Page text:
Earlier this week, police summoned a white magic practitioner to evaluate a young coconut believed to have been cursed by a black magic spell, after it was found near the Guraidhoo Island presidential election polling station in Kaafu Atoll.
This is the second cursed coconut incident reported in as many days, related to the presidential election. To better understand this “very common practice”, Minivan News spoke with Spiritual Healers of the Maldives President and Exorcist, Ajnaadh Ali.
“During elections black magic is used to gain votes and make people ill,” explained Ali.
Ali suspects a spell was read over the Fuvahmulah fanditha coconut instead of inscribed, because the coconut reads “May Allah protect us from Abdulla Yameen”.
The black magic spell cast to influence voting “is a spell of separation. It’s the same idea as a love spell. It can either bring people together or split them apart,” Ali noted. “The black magic will attack them mentally, by demanding the individual think a certain way even if they would normally know something is bad. It makes them blind in the mind.”
“While any object can be used, because coconuts represent a life structure (like eggs) they use those objects to make the spell powerful, with the advice of the devil,” noted Ali.
“There is a long history of the practice in the Maldives, but it is still very common nowadays on every island,” he continued. “There is a lack of knowledge regarding the religion. Some people who do black magic think it’s right because the Quran is used.”
“In Dhivehi, fanditha means magic – black or white – but the way it is practiced is what makes it good or bad. Black magic is when people worship or invoke jins or devils to cause harm to others,” Ali explained.
“Black magic is practiced by misusing the Quran, chanting or writing verses and the names of devils or jins (spirits) to summon their help. It cannot be done unless someone has some disbelief of Allah,” he continued. “It it also disrespectful of the Quran.”
The best protection against black magic is reading Quranic verses, particularly the last two chapters of the Quran, said Ali. ‘Ruqyah’ is a form of white magic, specifically an Islamic exorcism where Quranic verses are read and prayers recited to heal.”
“Ruqyah will neutralise black magic to rid of the evil eye or any other spiritual matter, like jin possessions or mental illness,” he explained.
It can also be conducted for the benefit of worshipping Allah, he added.
“Any Muslim can practice ruqyah by themselves, however its more effective if they have knowledge of jins and the Quran. Also, they must be following the religion,” he noted.
The five pillars of Islam are prayer, fasting, alms for the poor, pilgrimage to Mecca, and declaring belief in one God, Allah.
A 1979 law requires persons wishing to practice fanditha to “write and seek approval from the Ministry of Health.” -
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Elk deaths baffle New Mexico game officials
In 2004, something was slowly killing hundreds of elk in Wyoming. Wildlife biologists and veterinarians ruled out viruses, bacteria, heavy metal poisoning, brucellosis and wasting disease before finally determining that the culprit was a native lichen the elk had ingested because there was nothing else to eat.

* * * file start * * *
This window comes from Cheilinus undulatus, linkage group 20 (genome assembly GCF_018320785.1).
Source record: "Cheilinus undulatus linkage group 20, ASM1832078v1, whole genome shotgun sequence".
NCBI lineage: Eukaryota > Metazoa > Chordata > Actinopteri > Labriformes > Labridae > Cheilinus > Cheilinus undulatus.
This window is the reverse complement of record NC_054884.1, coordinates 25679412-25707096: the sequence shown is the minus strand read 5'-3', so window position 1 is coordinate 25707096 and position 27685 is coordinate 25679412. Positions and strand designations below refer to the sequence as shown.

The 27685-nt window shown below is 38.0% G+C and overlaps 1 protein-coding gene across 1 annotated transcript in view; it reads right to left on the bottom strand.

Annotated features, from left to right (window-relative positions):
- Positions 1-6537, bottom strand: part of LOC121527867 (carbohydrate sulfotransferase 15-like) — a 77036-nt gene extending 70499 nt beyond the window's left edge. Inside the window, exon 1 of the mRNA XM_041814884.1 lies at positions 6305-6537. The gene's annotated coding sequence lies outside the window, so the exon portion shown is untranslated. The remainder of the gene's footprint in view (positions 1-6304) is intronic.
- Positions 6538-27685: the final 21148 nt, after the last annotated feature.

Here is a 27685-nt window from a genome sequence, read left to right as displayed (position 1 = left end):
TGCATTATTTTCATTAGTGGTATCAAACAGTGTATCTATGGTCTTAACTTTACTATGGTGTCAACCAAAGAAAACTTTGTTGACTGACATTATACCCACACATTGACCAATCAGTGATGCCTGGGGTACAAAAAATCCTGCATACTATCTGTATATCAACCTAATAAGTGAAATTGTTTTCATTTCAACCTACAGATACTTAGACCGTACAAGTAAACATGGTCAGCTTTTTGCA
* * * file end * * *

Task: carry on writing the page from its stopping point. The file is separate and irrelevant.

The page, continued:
Now, New Mexico game officials are in a similar quandary. They are trying to figure out what killed more than 100 elk within 24 hours last week on a private ranch north of Las Vegas, N.M.
The elk weren’t shot or struck by lightning. Tests have ruled out poisonous plants, seeds and anthrax, a bacteria that can hide dormant for years in soil.
The cause of the die-off could still be a virus or something in the ranch’s water tanks.
Ultimately, this is a mystery that might never be solved. “It is possible we won’t have a definitive answer,” said Kerry Mower, wildlife disease specialist with the New Mexico Department of Game and Fish.
The elk death mystery has some hunters worried.
Max Trujillo, a Las Vegas hunter, said he has had calls from other hunters concerned about whether or not it is safe to eat elk they bag in the area. Game officials are urging hunters to report any elk or other game that look or act abnormal.
“It is kind of scary. If in fact it is something coming from a fly or insect and it is airborne, it can be carried for miles,” Trujillo said.
“It’s a bummer, a sad thing,” Trujillo said. “More than three-quarters of the elk were cows and calves. Over 10 years, that translates to 1,000 elk that would have come from that herd.”
He said it’s the biggest elk die-off in the state that he’s heard of. And Game and Fish officials said no other game die-offs have been reported in the state.
The dead elk were reported Aug. 27 by a hunter that found them scattered across less than a one-square-mile area of the 75,000-acre Buena Vista Ranch. New Mexico Department of Game and Fish officials ruled out poachers. Tissue samples from the elk and water samples from the ranch were collected and sent to veterinary diagnostic labs in New Mexico, Texas and Georgia.